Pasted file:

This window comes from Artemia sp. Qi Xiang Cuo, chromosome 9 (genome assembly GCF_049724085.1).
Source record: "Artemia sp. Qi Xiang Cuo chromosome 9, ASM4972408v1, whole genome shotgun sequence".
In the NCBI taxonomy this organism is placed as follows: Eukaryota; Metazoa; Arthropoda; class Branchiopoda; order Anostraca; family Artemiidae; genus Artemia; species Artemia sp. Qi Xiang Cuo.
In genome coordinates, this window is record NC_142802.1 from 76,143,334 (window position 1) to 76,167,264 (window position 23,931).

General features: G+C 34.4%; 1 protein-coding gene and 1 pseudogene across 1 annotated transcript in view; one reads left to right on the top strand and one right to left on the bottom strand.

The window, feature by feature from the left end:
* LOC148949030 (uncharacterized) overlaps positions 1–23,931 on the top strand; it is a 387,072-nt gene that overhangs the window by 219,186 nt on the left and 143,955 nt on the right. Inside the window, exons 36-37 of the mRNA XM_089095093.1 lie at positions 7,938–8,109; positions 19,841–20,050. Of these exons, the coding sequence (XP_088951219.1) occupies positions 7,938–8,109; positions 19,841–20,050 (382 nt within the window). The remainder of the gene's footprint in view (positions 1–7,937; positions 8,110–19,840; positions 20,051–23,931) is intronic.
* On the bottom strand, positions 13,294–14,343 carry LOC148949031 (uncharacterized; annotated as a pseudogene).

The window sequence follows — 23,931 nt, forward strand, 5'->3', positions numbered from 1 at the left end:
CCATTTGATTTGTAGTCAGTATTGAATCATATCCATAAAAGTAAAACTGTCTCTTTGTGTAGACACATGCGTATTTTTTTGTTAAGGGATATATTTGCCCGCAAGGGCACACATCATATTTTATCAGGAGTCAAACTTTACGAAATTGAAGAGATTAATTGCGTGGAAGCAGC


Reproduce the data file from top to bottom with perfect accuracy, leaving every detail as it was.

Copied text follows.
This window comes from Artemia sp. Qi Xiang Cuo, chromosome 9 (genome assembly GCF_049724085.1).
Source record: "Artemia sp. Qi Xiang Cuo chromosome 9, ASM4972408v1, whole genome shotgun sequence".
In the NCBI taxonomy this organism is placed as follows: Eukaryota; Metazoa; Arthropoda; class Branchiopoda; order Anostraca; family Artemiidae; genus Artemia; species Artemia sp. Qi Xiang Cuo.
In genome coordinates, this window is record NC_142802.1 from 76,143,334 (window position 1) to 76,167,264 (window position 23,931).

General features: G+C 34.4%; 1 protein-coding gene and 1 pseudogene across 1 annotated transcript in view; one reads left to right on the top strand and one right to left on the bottom strand.

The window, feature by feature from the left end:
* LOC148949030 (uncharacterized) overlaps positions 1–23,931 on the top strand; it is a 387,072-nt gene that overhangs the window by 219,186 nt on the left and 143,955 nt on the right. Inside the window, exons 36-37 of the mRNA XM_089095093.1 lie at positions 7,938–8,109; positions 19,841–20,050. Of these exons, the coding sequence (XP_088951219.1) occupies positions 7,938–8,109; positions 19,841–20,050 (382 nt within the window). The remainder of the gene's footprint in view (positions 1–7,937; positions 8,110–19,840; positions 20,051–23,931) is intronic.
* On the bottom strand, positions 13,294–14,343 carry LOC148949031 (uncharacterized; annotated as a pseudogene).

The window sequence follows — 23,931 nt, forward strand, 5'->3', positions numbered from 1 at the left end:
CCATTTGATTTGTAGTCAGTATTGAATCATATCCATAAAAGTAAAACTGTCTCTTTGTGTAGACACATGCGTATTTTTTTGTTAAGGGATATATTTGCCCGCAAGGGCACACATCATATTTTATCAGGAGTCAAACTTTACGAAATTGAAGAGATTAATTGCGTGGAAGCAGC